Focus on how the people skills mentioned above — a strong  sense of communication, organization and attention to detail — will be put to use, while also addressing questions regarding your workplace culture and how the receptionist supports the company. Candidates for a receptionist position want to know: What's the work atmosphere like? How large is the company and how many people will I need to support? Are there opportunities for professional development and advancement, say, to an executive assistant role?

entice candidates to apply by using warm, friendly language in your job descriptions — not a dry list of duties and requirements.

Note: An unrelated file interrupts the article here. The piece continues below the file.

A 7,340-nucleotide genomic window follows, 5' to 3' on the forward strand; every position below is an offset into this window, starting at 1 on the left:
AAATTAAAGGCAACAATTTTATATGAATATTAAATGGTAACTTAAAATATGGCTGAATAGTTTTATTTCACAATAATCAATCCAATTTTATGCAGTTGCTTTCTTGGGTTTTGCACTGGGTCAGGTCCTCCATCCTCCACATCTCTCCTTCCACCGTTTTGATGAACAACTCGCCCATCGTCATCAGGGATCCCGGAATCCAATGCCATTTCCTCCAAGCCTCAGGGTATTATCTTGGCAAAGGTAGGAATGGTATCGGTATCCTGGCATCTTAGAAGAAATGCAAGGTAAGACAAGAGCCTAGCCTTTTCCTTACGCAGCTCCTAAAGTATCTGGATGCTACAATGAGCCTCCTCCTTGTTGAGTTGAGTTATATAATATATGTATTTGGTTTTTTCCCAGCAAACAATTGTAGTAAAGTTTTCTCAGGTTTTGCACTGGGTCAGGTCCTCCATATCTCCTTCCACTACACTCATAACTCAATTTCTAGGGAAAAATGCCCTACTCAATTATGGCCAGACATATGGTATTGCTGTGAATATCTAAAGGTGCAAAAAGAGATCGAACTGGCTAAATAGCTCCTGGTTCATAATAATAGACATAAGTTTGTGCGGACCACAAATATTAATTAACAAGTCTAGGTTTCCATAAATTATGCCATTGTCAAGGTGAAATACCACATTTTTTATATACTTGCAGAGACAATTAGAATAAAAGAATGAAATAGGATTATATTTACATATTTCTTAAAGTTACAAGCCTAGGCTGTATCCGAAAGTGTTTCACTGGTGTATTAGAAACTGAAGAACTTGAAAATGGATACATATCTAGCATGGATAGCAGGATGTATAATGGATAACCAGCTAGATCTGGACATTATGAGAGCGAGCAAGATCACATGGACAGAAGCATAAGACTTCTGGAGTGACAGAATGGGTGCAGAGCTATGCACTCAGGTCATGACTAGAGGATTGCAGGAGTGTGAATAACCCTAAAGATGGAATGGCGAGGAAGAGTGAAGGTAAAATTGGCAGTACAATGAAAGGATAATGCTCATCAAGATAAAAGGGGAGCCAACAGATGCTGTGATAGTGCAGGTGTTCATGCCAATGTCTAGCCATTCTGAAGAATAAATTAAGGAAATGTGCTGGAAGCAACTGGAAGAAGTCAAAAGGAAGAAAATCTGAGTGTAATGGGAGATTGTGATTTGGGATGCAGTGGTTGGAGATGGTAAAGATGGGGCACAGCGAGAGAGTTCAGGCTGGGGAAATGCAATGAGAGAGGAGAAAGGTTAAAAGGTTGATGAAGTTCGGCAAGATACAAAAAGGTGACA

2. show how the job is meaningful

Job seekers today want to align with a role (and a company) that has a sense of purpose. Since receptionists are the face of your company, really stress how important these human interactions are to the business's success, and how much you value this role's ambassador status. 

Candidates will also want to know the possibilities for individual growth. Working as a receptionist puts the employee at the center of your business, where they learn about and interact with all the different departments and functional areas. And over time, they'll learn new skills and digital platforms that will prepare them for advancement or another career path within your company. Call out opportunities for internal advancement so that candidates can envision their career with you over the long term, and not just in the role they initially sign on for.

3. make it easy to skim